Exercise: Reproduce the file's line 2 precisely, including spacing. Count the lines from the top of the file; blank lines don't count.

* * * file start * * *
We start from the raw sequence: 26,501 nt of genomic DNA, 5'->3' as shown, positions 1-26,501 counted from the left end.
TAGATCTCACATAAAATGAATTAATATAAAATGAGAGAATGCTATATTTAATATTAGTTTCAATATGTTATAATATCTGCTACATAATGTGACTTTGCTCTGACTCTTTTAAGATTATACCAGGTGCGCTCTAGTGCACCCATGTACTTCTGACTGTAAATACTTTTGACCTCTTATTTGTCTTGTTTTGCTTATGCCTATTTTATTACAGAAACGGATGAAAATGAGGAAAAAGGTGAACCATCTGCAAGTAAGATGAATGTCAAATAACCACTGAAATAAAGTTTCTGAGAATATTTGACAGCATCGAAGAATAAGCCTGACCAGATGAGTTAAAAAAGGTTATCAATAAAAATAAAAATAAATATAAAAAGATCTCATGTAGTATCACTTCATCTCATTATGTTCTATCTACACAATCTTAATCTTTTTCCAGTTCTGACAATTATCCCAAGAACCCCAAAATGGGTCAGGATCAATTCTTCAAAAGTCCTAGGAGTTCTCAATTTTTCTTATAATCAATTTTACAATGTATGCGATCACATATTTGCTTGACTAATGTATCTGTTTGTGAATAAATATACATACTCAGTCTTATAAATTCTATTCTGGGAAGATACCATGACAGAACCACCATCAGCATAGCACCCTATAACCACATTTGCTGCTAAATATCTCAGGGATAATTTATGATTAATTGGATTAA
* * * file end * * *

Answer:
TAGATCTCACATAAAATGAATTAATATAAAATGAGAGAATGCTATATTTAATATTAGTTTCAATATGTTATAATATCTGCTACATAATGTGACTTTGCTCTGACTCTTTTAAGATTATACCAGGTGCGCTCTAGTGCACCCATGTACTTCTGACTGTAAATACTTTTGACCTCTTATTTGTCTTGTTTTGCTTATGCCTATTTTATTACAGAAACGGATGAAAATGAGGAAAAAGGTGAACCATCTGCAAGTAAGATGAATGTCAAATAACCACTGAAATAAAGTTTCTGAGAATATTTGACAGCATCGAAGAATAAGCCTGACCAGATGAGTTAAAAAAGGTTATCAATAAAAATAAAAATAAATATAAAAAGATCTCATGTAGTATCACTTCATCTCATTATGTTCTATCTACACAATCTTAATCTTTTTCCAGTTCTGACAATTATCCCAAGAACCCCAAAATGGGTCAGGATCAATTCTTCAAAAGTCCTAGGAGTTCTCAATTTTTCTTATAATCAATTTTACAATGTATGCGATCACATATTTGCTTGACTAATGTATCTGTTTGTGAATAAATATACATACTCAGTCTTATAAATTCTATTCTGGGAAGATACCATGACAGAACCACCATCAGCATAGCACCCTATAACCACATTTGCTGCTAAATATCTCAGGGATAATTTATGATTAATTGGATTAA